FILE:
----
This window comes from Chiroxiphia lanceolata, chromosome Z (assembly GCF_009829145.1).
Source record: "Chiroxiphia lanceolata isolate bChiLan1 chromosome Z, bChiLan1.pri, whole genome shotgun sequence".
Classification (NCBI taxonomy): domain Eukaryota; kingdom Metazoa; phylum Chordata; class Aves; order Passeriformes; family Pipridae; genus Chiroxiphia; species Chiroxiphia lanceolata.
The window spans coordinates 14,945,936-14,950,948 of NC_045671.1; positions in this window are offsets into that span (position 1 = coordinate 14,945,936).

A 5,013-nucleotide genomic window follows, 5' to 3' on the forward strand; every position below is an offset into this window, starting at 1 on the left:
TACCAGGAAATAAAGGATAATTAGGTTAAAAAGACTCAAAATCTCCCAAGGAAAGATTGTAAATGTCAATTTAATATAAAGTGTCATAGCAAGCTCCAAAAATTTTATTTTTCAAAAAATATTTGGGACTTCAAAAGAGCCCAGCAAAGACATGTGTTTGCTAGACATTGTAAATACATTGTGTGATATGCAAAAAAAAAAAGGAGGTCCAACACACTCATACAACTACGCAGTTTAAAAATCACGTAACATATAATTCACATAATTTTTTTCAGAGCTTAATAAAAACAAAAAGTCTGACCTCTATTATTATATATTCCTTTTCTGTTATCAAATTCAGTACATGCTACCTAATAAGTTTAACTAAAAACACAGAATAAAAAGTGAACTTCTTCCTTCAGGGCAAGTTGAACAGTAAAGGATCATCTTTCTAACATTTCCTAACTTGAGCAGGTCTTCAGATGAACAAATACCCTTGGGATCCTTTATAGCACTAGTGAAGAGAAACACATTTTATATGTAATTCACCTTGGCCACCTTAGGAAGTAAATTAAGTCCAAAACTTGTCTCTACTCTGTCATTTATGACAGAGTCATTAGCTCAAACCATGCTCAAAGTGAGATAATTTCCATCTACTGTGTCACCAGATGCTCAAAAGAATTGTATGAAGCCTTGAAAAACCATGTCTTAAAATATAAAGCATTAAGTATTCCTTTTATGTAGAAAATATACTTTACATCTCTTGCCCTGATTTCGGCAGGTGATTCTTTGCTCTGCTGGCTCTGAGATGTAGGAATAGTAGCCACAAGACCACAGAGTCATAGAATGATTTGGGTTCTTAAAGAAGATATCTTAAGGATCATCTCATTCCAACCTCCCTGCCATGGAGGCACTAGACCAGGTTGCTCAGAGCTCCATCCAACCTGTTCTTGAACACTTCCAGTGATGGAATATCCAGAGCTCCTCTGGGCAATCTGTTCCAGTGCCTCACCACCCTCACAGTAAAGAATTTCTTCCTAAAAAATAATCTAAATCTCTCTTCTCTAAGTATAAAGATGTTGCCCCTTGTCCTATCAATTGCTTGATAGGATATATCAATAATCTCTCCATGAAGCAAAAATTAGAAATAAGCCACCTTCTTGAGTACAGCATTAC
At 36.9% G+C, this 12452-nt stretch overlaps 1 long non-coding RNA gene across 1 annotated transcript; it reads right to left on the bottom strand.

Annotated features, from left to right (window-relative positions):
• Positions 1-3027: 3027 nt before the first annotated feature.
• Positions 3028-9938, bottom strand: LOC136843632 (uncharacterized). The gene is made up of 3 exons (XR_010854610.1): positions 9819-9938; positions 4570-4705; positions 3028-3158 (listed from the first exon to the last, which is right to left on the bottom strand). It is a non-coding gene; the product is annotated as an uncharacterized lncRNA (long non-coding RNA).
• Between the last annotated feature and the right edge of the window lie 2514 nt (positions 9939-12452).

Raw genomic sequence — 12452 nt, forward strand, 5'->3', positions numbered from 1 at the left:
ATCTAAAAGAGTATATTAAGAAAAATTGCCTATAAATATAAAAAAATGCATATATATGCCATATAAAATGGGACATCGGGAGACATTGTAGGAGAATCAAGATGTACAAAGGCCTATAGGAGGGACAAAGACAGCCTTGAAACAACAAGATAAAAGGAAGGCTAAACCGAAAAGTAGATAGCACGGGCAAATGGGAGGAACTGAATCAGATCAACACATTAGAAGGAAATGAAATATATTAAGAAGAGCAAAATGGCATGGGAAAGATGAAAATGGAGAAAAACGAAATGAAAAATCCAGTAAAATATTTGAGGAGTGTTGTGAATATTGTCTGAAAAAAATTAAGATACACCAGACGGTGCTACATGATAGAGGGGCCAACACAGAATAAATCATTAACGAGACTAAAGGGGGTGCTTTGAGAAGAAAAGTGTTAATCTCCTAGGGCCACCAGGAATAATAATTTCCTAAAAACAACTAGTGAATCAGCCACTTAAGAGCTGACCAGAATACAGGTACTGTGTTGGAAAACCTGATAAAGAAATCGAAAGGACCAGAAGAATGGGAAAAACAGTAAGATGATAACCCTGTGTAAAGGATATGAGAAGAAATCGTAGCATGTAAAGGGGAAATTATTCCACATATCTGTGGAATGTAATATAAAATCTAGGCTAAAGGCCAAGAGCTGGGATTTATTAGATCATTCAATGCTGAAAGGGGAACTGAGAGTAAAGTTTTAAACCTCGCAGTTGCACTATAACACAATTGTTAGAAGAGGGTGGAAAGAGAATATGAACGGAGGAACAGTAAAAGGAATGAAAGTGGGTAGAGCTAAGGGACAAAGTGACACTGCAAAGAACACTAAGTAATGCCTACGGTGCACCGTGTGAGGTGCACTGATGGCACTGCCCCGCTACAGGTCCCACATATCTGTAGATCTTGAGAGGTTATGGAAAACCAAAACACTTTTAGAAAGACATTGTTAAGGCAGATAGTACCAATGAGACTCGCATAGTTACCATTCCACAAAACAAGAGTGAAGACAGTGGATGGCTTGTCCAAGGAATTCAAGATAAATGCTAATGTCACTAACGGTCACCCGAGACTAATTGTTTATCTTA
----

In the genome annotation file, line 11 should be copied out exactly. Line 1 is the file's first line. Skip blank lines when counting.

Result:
• Between the last annotated feature and the right edge of the window lie 2514 nt (positions 9939-12452).